History and Statistics

History and Statistics

Timeline of Oslo Marathon 1981 – 2017

  • 1981

    Oslo marathon arranged for the first time. Fred Lebow, founder of the New York Marathon, partook and called the run one of the best events he had ever done, and was an example for others to follow.

  • 1982

    Grete Waitz set an unofficial world record in the half marathon with a time of 01:07:50.

  • 1984

    Grete Waitz and Ingrid Kristiansen crossed the finished line with a time of 01:10:32, sharing the win of the half marathon.

  • 1985

    This year saw a substantial increase in female runners. The jogging trend has spread fast.

  • 1987

    ”Of course I’ll run the Oslo Marathon” was this years slogan that saw a record number of runners and cheerers. Oslo Marathon was no longer just a run and is seen as “Norways third national day” together with 17. May and Holmenkoll Sunday.

  • 1990

    Oslo Marathon has had charity runners that have been able to gather several million kroner.

  • 1992

    1992 saw a large police error that led to the Oslo Marathon being 1km too short. Three police motorcycles that led the marathon runners through Oslos streets took a wrong turn at Karl Johan.

  • 1994

    New record in participants! It would take 15 years to beat this years 14,200 runners.

  • 1998

    A sudden end to the jogging trend in Norway. People would rather train in gyms than run long distances.

  • 2001

    After several years with declining numbers, Bislett Alliansen was forced to cancel the marathon distance. The half marathon and mini marathon went ahead as planned with 1,300 runners.

  • 2002

    This year saw only the half marathon and mini marathon being run with only 1,000 runners.

  • 2003

    With low sign ups across the board, Bislett Alliansen had to cancel the entire Oslo Marathon event.

  • 2004

    A sudden turn in trends saw the the Oslo Marathon being arranged again. This time, Sportsklubben Vidar took over and arranged three distances; the marathon, halv marathon and 5km.

  • 2005

    Vemund Wemundstad was caught up in the jog trend 25 years earlier when Oslo Marathon was arranged for the first time. His time had come and in 2005 he won the half marathon in the 65-69 year class with a time of 01:31:19.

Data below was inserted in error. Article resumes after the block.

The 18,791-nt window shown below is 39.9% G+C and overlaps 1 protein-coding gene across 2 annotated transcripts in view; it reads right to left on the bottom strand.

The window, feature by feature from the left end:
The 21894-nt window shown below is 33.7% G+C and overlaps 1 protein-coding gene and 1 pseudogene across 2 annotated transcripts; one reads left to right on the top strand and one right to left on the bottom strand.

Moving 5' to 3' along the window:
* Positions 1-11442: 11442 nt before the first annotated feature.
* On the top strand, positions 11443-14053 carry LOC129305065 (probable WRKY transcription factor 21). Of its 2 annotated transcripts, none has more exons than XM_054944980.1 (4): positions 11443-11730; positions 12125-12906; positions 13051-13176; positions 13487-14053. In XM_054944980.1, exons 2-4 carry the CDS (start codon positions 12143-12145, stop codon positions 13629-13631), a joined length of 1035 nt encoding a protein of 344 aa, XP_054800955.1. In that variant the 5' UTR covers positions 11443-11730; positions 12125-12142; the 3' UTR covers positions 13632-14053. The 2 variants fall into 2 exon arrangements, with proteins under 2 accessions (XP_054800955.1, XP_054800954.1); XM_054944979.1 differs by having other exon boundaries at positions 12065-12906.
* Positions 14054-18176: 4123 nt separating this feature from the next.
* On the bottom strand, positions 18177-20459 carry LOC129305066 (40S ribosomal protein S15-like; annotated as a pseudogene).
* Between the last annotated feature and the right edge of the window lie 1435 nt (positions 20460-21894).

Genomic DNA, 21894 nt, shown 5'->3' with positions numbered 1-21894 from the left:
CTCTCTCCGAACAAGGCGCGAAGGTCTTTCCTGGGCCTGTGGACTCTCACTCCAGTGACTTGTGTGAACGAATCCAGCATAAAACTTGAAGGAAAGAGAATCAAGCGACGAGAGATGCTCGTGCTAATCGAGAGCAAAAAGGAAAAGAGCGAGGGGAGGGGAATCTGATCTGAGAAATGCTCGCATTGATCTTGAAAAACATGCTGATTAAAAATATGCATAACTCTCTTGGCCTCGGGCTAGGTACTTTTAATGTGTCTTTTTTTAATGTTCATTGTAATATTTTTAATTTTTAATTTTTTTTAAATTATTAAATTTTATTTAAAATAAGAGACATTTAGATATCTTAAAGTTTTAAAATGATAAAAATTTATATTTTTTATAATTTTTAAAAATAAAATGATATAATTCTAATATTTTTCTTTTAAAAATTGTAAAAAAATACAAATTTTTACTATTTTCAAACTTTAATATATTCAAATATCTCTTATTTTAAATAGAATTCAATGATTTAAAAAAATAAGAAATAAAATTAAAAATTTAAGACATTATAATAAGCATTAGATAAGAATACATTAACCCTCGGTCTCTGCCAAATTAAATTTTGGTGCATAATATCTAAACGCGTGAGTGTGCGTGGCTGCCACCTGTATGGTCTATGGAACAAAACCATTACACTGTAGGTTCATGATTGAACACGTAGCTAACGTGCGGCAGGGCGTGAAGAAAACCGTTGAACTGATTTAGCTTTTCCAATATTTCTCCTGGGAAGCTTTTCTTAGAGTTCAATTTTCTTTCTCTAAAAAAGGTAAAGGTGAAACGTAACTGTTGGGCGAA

• 2006

    Grete and Jack Waitz were the figureheads for Sportsklubben Vidar. Grete Waitz emphasised the important thing was to participate, not win. This was an event for each and every person.

  • 2010

    All records are once again beaten. It was now popular to run the marathon and the Oslo Marathon was once again at an international level. More than 100,000 people supported their friends and family members from the sidelines.

  • 2013

    All expectations were surpassed when over 23,000 people signed up. Sportsklubben Vidar was forced to limit the amount of sign ups as they wanted to be able to focus on a successful event for the runners.

  • 2014

    Another record in sign ups!

    Danske Bank Oslo Marathon is shown live on national TV for the first time.


  • 2015

    The Oslo Triple is arranged for the first time!

    Right to Play organises a sponsored 24 hour run in the Sport & Health Expo. All proceeds go towards Syrian children. The event is streamed live on our YouTube channel.

  • 2016

    BMW becomes the new main sponsor for Oslo Marathon. The Triple Team event, where three runners each run their own distance, is arranged for the first time. BMW Oslo Marathon is shown Live on NRK.

  • 2017

    Rollerskis is arranged for the first time, a pilot with only invited participants to this exercise. The course is changed and located more to the centre of Oslo. BMW Oslo Marathon is shown live on NRK.

  • 2018

    Rollerskis was removed as a distance, due to logistics.
    We joined the trend of plogging and created a separate distance for ploggers running the course and picking litter along the way.

    BMW Oslo Marathon was again shown live on NRK.

Øvrige samarbeidspartnere

Veldedige partnere